Ross Perot on Civil Rights
1992 & 1996 Reform Party Nominee for President
Quit membership in club that excluded Jews & blacks
When Perot discussed a race for the White House in February 1992, among the sensitive issues discussed was that of exclusionary clubs. "I said to him, 'Ross, I know you belong to country clubs which exclude Jews and blacks--and as long as you're a
private citizen you've got a right to do anything you want,'" Meyerson recalls. " 'But when you're running for president you can't do that.' And he answered, 'I can't believe it'll be a problem to anybody, but if it is, I'll resign.'
" 'Cause that's
the way he is," Meyerson went on. "See, I'm Jewish, and I never raised Cain with him about it because I really didn't care. I think if you're in Dallas, Texas, it's not as big a thing as it would be if you're in New York."
Nevertheless, when Perot's membership in restricted clubs became an issue (before the media got hold of it, in fact), Perot promptly quit.
Source: The Man Behind the Myth, by Ken Gross, p.204-205
, Sep 20, 2000
Affirmative action is “squishy” - education is key
What chance does a disadvantaged child have if the neurons are shut down? You want to change America in one generation? Cut out all these squishy little meetings and get out on the street and fix the problem.
Now, to have that child’s brain fully tapped, that’s the key to that child’s success. But if that child never got wired -- in effect, the neurons never got connected -- all the affirmative action in the world can’t fix that.
Source: National Press Club interview
, Jan 15, 1998
Zero tolerance for sexual harassment
Women will make up a significant part of your workforce. Make sure you have a company you would be proud to have your daughter work for.
Have zero tolerance for sexual harassment or vulgarity. Personally fire anyone who violates these principles.
Source: My Life & Principles for Success, by Ross Perotp.124
, Sep 25, 1996
Gay rights are individual rights; fund AIDS blitz
On social issues, Perot did not fit the stereotype of the conservative Southerner. He was, in fact, pro-choice on abortion (“Yes, it’s a woman’s choice”); for gay rights (“We are a country of individual rights, and it’s that simple to me”); in favor of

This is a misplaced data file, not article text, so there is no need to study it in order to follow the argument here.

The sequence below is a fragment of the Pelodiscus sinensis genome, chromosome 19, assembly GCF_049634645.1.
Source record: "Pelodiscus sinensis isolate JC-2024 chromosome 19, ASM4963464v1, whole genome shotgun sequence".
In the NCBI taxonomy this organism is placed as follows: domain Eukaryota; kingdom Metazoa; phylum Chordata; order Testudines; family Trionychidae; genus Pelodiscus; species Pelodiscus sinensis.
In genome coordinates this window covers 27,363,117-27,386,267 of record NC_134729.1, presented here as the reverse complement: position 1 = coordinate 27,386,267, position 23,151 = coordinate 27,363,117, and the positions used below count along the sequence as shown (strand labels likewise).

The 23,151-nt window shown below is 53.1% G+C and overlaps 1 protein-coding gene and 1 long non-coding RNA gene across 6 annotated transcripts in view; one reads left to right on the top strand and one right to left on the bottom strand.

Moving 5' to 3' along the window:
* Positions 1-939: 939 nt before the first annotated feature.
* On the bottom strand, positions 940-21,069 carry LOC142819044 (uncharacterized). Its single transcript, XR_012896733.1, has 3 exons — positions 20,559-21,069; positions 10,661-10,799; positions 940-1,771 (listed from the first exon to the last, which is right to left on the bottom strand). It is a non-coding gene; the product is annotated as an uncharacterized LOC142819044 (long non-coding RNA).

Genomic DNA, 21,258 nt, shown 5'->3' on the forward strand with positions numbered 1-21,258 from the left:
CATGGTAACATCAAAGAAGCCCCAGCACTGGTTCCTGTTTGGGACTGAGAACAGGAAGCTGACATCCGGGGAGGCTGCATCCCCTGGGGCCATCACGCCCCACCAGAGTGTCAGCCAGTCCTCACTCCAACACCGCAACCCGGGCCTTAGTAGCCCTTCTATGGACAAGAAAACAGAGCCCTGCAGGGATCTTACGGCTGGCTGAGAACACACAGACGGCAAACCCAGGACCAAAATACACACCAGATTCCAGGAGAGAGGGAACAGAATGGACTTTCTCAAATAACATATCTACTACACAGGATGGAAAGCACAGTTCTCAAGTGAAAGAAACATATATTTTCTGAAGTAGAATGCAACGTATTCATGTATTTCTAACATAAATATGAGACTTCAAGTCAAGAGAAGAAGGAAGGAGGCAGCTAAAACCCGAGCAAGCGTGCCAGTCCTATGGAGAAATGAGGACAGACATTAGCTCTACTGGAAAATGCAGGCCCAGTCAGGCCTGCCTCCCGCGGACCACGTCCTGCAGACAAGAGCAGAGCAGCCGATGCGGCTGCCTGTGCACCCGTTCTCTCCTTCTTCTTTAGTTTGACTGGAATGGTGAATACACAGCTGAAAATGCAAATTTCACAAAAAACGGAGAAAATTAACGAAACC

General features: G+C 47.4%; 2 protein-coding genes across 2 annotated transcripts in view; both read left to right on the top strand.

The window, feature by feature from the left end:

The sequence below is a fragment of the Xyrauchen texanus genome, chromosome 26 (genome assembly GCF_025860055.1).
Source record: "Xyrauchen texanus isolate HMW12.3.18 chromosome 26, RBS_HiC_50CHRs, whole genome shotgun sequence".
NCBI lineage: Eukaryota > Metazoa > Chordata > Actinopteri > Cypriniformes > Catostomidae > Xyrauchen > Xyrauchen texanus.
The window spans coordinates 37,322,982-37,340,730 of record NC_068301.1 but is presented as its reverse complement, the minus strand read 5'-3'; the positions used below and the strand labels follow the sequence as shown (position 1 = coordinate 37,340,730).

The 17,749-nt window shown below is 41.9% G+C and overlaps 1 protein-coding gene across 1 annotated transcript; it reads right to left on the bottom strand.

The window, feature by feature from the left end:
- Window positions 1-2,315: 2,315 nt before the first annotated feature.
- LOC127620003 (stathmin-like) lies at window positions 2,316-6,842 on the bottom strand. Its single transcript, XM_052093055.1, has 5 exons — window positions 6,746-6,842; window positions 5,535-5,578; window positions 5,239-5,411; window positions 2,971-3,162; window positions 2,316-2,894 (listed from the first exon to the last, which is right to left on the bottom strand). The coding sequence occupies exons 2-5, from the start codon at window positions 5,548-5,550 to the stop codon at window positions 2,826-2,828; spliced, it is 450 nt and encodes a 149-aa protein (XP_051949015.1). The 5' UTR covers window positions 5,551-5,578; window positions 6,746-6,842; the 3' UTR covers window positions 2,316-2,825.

gun control (“I can’t believe the gun lobby wants the crazies to have machine guns”); and for increased AIDS research (“Now, we’ve got to really blitz and get it done.”)
Source: Citizen Perot, by Gerald Posner, p.257
, Jul 2, 1996
Race at EDS was typical southern: many lawsuits
[At Perot's company EDS], black employees encountered the greatest difficulties. Although some of those fired charged racism, and EDS did lose several Unemployment Insurance Appeals Board hearings, Perot is adamant that he and EDS were not biased. "I
don't care what your color is, I don't care what your race is, I don't care whether you are a man or a woman," he insists. "I am interested in what you can do, once you are here."
There is little doubt that EDS was a virtual bastion of white males--as
were most Southern companies on the late 1960s. Several executives who worked with Perot for over 20 years say that his view of blacks was similar to that of many of his generation who were raised in a segregated atmosphere: condescending but not racist.
For a long time EDS had no blacks or women in any real position. It was not until 1983, following race discrimination complaints by 4 black EDS employees, that the Labor Department ordered EDS to produce an affirmative-action plan.
Source: Citizen Perot, by Gerald Posner, p. 44-6
, Jul 2, 1993
Calling NAFTA opponents “racist” is a smear tactic
[The premier myth used by NAFTA proponents is that] NAFTA critics are racists. The quickest way to discredit a critic, discount an argument, or intimidate an opponent in US politics is to label that person a “racist.” It happens time and again because it
works. Once a prominent official makes the smear, it is repeated by the media, and the victims are then forced to prove they are not bigots. The accusers are rarely criticized by the media.
The “racist” card is already being played by the pro-NAFTA
advocates. High-level administration officials are telling reporters in “off the record” interviews that NAFTA opponents are racists. Several Members of Congress are making similar slurs in public. It is, of course, all planned and coordinated.
Politicians who claim otherwise should be asked to explain such demagoguery to their constituents.
The fact that American workers don’t want their jobs moved to Mexico is not “racist.”
Source: Save Your Job, Save Our Country, by Ross Perot, p. 65-6
, Jan 1, 1993
Homosexuality is an individual right
Contrary to popular opinion, he openly favors gay rights. In a recent interview, Perot declined to classify homosexuality as a sin. Instead, he said, “We are a country of individual rights, and it’s that simple.” In reference to promiscuity, sodomy,
fornication, and extra-marital affairs, he said, “There are all kinds of ways for people to have relations and not create human life.” He went on to recommend a stronger commitment on the part of government to discover a cure for AIDS.
Source: Strong-Man Politics, by George Grant, p. 96
, Nov 7, 1992
Other candidates on Civil Rights:
Ross Perot on other issues:
George W. Bush (R,2001-2009)
Bill Clinton (D,1993-2001)
George Bush Sr. (R,1989-1993)
Ronald Reagan (R,1981-1989)
Jimmy Carter (D,1977-1981)
Gerald Ford (R,1974-1977)
Richard Nixon (R,1969-1974)
Lyndon Johnson (D,1963-1969)
John F. Kennedy (D,1961-1963)
Dwight Eisenhower (R,1953-1961)
Harry_S_TrumanHarry S Truman(D,1945-1953)